Hints/clarifications on the first homework assignment.

Enumeration problems:

#1/#2 There is a north/south/east/west side to this board so don't rotate or flip it. We are counting the number of ways that we can place two kings or two queens (indistinguishable from each other) on a chessboard so that they cannot attack each other. Kings can move one space in any direction while queens can move any number of spaces horizontally, vertically or diagonally.

The following represents a bad placement of kings:

While this is a 'good' placement

#3. A partial derivative of a function is an expression of the form

d_{x_1}^{a_1} d_{x_2}^{a_2} ... d_{x_n}^{a_n} f(x_1,
x_2, ..., x_n)

where each of the a_i is greater than or equal to 0. It is a partial
derivative of order r ifa_1 + a_2 + ... + a_n = r

Remember that d_{x_i} d_{x_j} f(x_1, x_2, ..., x_n) = d_{x_j} d_{x_i}
f(x_1, x_2, ..., x_n)

so partial derivatives can be taken in any order and they will be the same.Try a few examples and you will see how this relates to combinatorics.

Here are all of the partial derivatives of f(x_1, x_2, x_3, x_4) of order 2:

d_{x_1}^2 f(x_1, x_2, x_3, x_4)

d_{x_2}^2 f(x_1, x_2, x_3, x_4)

d_{x_3}^2 f(x_1, x_2, x_3, x_4)

d_{x_4}^2 f(x_1, x_2, x_3, x_4)

d_{x_1} d_{x_2} f(x_1, x_2, x_3, x_4)

d_{x_1} d_{x_3} f(x_1, x_2, x_3, x_4)

d_{x_1} d_{x_4} f(x_1, x_2, x_3, x_4)

d_{x_2} d_{x_3} f(x_1, x_2, x_3, x_4)

d_{x_2} d_{x_4} f(x_1, x_2, x_3, x_4)

d_{x_3} d_{x_4} f(x_1, x_2, x_3, x_4)

#4. The placing of letters in a sequence is usually a matter of choosing where the

#5. A bridge hand has 13 cards in it. The distribution 6-3-2-2 means that there are 6 of one suit, 3 of another suit, and 2 of each of the last two suits (e.g. 6 diamonds, 3 hearts, 2 spades and 2 clubs has a 6-3-2-2 distribution, but so does 6 hearts, 3 spades, 2 diamonds and 2 clubs).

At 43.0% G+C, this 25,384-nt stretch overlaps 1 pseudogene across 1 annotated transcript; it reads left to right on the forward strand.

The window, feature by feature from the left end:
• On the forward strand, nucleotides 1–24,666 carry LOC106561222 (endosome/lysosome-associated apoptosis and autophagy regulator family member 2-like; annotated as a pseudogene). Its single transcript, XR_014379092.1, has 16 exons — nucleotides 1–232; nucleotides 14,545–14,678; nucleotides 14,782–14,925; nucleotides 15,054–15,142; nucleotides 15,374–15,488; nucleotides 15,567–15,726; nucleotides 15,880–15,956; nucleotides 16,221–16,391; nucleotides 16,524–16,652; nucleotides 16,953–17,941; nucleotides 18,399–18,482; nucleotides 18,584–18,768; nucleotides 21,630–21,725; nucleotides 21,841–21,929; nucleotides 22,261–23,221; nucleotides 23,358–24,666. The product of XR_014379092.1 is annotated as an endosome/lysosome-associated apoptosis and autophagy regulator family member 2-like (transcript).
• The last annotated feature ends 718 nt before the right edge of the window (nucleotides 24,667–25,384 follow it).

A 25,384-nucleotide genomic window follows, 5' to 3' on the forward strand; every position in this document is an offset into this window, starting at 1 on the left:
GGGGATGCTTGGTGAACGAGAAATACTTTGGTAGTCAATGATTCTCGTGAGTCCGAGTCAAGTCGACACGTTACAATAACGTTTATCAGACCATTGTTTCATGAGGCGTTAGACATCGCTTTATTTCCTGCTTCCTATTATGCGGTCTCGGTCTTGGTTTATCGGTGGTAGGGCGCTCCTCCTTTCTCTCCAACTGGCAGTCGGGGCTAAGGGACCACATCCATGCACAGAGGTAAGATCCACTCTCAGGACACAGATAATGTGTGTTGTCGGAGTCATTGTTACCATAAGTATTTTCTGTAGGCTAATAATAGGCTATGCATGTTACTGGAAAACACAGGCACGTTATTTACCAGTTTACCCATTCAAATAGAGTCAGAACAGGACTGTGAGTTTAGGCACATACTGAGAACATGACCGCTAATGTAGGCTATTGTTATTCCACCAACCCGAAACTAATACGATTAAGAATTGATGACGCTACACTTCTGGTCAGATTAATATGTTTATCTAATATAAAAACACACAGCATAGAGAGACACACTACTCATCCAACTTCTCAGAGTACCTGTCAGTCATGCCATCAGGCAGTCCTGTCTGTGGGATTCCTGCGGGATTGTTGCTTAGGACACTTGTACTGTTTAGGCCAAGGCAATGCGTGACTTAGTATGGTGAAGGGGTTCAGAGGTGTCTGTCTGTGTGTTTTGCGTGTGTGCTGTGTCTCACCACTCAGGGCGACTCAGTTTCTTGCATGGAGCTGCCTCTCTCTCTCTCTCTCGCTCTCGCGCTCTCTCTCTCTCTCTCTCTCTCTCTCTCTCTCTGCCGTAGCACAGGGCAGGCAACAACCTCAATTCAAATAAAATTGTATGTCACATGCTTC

#6. In a bridge deal each player receives 13 cards and at first you can't see the other players cards. The players 'bid' and at the end of the bidding the person playing across from the winner lays out his/her cards so that everyone can see them. Say that you are the winner of the bidding and the person playing across from you (your partner) puts down his/her cards and you see that between you there are 9 spades. It is good to have some idea how many spades are in the hands of the other players.

You know what is in your hand (13 cards) and what is in your partners hand (13 cards). There are 26 other cards which you do not know, 4 of which are spades and 13 are in the hand of the player to your left and the other 13 are in the hand of the player to your right. I am asking what is the probability that either 3 of the 4 remaining cards are in the hand of the player to the left of you or that 1 of the remaining 4 cards are in the hand of the player to the left of you (because once you know the left players hand, you know the right as well).

Combinatorial proofs:

#1 There was an error on this one. It should read:

\sum_{r=0}^n C(n,r) C(k,r) = C(n+k,n)